I have just returned home from my 2 week trip to Kathmandu, Nepal after completing my placement in the psychiatry department in a hospital in the city, and what an absolute pleasure it was.
Prior to selecting Nepal as my chosen destination, I researched several areas and found that Nepal had more of an awareness of the mental health system than several other developing countries.
I thought this would be the perfect opportunity to experience the difference in the attitudes towards mental health illness.
It was crazy to see how different the hospital was to the hospitals back home.
My first impression of the hospital was eye-opening. It was crazy to see how different the hospital was to the hospitals back home.
Walking into the hospital on the first day was overwhelming but after the first day, I was just so grateful to be there experiencing the cultural differences in the healthcare system. It really made me appreciate our healthcare system back in the UK.
During my first shift in the psychiatry department, I was very surprised to see that the medications they use to treat mental illness in Nepal are pretty much the same as the medications we use at home. Aripiprazole, Quetiapine, Risperidone, Sertraline...
Communicating with the patients was a challenge due to them speaking Nepali, but it was an experience to watch the staff communicating with the patients, especially during the ward rounds.
At home, the ward round takes place in a meeting room with no more than 5 or 6 members of staff and then patients are invited into the room.
In Nepal, the ward round took place around the patient’s bed, with the consultant and all of the student doctors standing around in a huge bunch.
The psychiatric ward had no age category for admission and the youngest patient that had ever been admitted into the ward was 4 years old.
During my time there, the youngest patient was 14 years old, who, back home, would have been admitted to a separate ward on the Child and Adolescent Mental Health team, not with several adults on the adult ward.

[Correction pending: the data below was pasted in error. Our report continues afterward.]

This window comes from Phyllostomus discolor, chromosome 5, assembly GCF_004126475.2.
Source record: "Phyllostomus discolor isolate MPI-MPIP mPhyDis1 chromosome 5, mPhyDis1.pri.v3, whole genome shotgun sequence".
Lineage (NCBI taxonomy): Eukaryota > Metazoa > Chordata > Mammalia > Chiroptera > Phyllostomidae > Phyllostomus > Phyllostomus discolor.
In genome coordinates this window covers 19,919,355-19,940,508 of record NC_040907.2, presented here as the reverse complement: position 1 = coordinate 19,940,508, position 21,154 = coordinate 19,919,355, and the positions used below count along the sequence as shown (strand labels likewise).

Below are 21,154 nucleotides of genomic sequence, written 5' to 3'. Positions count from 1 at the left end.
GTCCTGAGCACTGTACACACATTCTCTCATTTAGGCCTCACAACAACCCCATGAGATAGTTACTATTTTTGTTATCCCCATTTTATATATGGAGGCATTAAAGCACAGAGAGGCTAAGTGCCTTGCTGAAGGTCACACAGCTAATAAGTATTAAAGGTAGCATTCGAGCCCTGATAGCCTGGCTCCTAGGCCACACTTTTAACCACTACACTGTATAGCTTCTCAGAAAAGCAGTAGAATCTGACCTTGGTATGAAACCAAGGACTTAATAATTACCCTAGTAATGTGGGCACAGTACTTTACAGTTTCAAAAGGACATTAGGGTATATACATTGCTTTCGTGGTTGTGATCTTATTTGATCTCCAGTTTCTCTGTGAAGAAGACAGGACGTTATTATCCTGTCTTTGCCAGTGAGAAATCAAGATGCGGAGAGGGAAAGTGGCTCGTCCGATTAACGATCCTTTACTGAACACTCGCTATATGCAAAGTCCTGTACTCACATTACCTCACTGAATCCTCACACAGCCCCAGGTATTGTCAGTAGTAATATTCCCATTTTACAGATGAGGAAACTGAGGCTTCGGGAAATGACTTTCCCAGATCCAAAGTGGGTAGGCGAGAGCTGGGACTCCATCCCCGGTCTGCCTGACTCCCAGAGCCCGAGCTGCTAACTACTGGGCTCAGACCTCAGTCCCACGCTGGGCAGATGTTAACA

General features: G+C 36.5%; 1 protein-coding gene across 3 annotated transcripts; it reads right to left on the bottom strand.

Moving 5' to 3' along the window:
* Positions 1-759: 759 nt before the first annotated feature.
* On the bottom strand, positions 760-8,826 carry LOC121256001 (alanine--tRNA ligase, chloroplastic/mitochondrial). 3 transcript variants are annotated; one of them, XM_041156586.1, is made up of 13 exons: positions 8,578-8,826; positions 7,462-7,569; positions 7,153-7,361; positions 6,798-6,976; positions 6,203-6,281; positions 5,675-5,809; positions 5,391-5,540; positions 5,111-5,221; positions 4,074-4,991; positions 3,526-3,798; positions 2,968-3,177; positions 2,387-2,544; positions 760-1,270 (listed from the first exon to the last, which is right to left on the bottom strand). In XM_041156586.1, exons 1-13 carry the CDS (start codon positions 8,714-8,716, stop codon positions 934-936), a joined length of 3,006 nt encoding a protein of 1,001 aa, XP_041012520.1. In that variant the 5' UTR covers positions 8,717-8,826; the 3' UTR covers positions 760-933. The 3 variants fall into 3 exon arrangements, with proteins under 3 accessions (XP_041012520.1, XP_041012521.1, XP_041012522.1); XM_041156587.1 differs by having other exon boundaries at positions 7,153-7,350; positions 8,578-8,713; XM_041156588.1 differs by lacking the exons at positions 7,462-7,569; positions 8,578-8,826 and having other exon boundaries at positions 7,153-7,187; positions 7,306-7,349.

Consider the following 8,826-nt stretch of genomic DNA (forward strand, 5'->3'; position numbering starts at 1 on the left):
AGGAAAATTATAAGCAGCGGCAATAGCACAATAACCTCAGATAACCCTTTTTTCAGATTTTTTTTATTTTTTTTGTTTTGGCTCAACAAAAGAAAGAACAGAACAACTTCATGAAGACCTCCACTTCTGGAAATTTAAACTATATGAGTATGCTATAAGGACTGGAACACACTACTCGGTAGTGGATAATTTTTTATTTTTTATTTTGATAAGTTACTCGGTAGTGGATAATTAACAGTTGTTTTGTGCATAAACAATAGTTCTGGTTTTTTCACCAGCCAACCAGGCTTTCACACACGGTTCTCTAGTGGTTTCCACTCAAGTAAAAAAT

The biggest difference between the Nepal healthcare system and the UK healthcare system was the family involvement.
For a patient to be admitted into the ward in Nepal, they had to have a family member agreeable to be present at their bedside for at least 3 hours a day, and the family member is involved in all aspects of care. Whereas in the UK, patients very rarely have a family member with them on the psychiatric wards.
It was amazing to see the importance of family in the case of mental health illness.
We were on placement Monday - Friday in the psychiatry department. I also had the chance to experience the maternity ward and observe a caesarean and welcome a little baby boy into the world!
We had the weekends and evenings free to explore Nepal which was absolutely amazing!
We stayed in Kathmandu and we went to Swayambhunath (The Monkey Temple), Boudha Stoupa Temple, Buddha Park, The Garden of Dreams and Thamel.
One weekend we travelled to Chitwan to go on the jungle safari and we stayed in a room with a river view. We went canoeing, saw elephants and went in a jeep through the jungle where we saw monkeys, rhinos, wild boar, deer and alligators.
If you are contemplating undertaking your elective placement overseas, my advice would be to just go for it!! It was the most amazing experience I’ve ever had and I would go back there in a heartbeat.
I'm so so grateful to Work the World for this experience... Nepal, its been an absolute pleasure!